Brett Smith for redOrbit.com – Your Universe Online
Somewhat by accident, researchers at Spanish National Cancer Research Centre (CNIO) have discovered a connection between the body’s immune system and hair loss – a discovery that could eventually lead to a molecular treatment for baldness.
According to a new study in the journal PLOS Biology, immune system cells called macrophages, which gobble up and destroy invading pathogens, have a stimulating effect on skin stem cells and hair growth.
The restorative capability of stem cells permits skin re-growth, but various factors can cut their restorative properties or activate the uncontrolled growth seen in cancerous tissues. The new study may have further ramifications beyond potential hair loss treatment, potentially in the field of cancer research.
The connection between macrophages and hair follicles began the research on anti-inflammatory drugs. CINO scientists found that an anti-inflammatory treatment also reactivated hair growth and this accidental discovery led them to examine interactions between stem cells and cells that cause inflammation as part of an immune response.
The CINO team eventually found that when stem cells are inactive, some macrophages die as a result of process known as apoptosis. The process stimulates the release a number of factors that activate stem cells, causing hair to grow again.
The study team investigated a particular class of proteins released by macrophages called Wnt by treating macrophages with a Wnt-inhibitor substance contained within liposomes. The team saw that after they used this drug, the triggering of hair growth was delayed. Even though this study was performed in mice, the scientists believe their discovery may help in the progression of novel care treatments for hair growth in humans.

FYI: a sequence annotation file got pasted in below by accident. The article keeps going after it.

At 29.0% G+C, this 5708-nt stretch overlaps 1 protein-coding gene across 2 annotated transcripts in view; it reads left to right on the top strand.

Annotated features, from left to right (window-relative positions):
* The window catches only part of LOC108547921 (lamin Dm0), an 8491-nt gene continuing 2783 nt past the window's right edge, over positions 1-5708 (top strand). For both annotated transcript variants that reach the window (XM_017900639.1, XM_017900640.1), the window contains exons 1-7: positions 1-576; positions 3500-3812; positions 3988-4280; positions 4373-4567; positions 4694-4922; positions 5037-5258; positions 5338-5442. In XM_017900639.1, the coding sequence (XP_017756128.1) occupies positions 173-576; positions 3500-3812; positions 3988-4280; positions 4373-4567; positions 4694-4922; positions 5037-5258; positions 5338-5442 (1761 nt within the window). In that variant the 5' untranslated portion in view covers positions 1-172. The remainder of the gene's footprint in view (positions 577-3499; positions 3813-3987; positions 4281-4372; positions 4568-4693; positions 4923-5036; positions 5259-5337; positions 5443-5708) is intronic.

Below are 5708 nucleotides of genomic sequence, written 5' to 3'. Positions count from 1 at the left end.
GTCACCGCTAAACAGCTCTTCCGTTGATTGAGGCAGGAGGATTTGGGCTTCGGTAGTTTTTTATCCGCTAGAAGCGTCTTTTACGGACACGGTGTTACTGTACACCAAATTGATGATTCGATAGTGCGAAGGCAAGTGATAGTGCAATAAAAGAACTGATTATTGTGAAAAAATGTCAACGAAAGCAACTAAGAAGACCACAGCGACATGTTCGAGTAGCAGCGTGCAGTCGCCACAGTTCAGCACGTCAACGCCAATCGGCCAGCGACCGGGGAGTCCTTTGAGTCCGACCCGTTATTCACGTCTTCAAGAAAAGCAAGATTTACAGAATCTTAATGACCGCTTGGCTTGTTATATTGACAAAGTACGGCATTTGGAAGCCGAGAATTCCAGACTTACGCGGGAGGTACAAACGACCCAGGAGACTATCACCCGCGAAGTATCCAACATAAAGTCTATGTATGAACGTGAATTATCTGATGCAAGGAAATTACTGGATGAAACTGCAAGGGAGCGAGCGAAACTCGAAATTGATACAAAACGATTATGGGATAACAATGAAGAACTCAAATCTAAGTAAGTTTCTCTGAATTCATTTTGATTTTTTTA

The potential for attacking one kind of cell to affect a different one might have broader uses beyond simply growing hair, the researchers said. They added that the use of liposomes for drug delivery is also a promising method of experimentation, which may have ramifications for the study of other pathologies.
Fundamentally, this study is an effort to comprehend how adjusting the environs that surround skin stem cells can affect their regenerative abilities.
“One of the current challenges in the stem cell field is to regulate the activation of endogenous stem cell pools in adult tissues to promote regeneration without the need of transplantation,” said study author Mirna Perez-Moreno, a cell biologist at CINO.
In their report, the study team noted that macrophages have significant impacts on the systems surrounding them and these impacts should be investigated further. They added that their future study will involve looking into the role of macrophages under pathological conditions, such as those found in cancerous skin cells.
“Macrophages are a very diverse cell population,” Perez-Moreno said. “It was only less that ten years ago that scientists discovered that besides from the bone marrow, macrophages originate from the yolk sac during pregnancy, and there are even other macrophages that proliferate within tissues.”
“The diversity of the sources from which skin resident macrophages originate is not fully understood,” she added.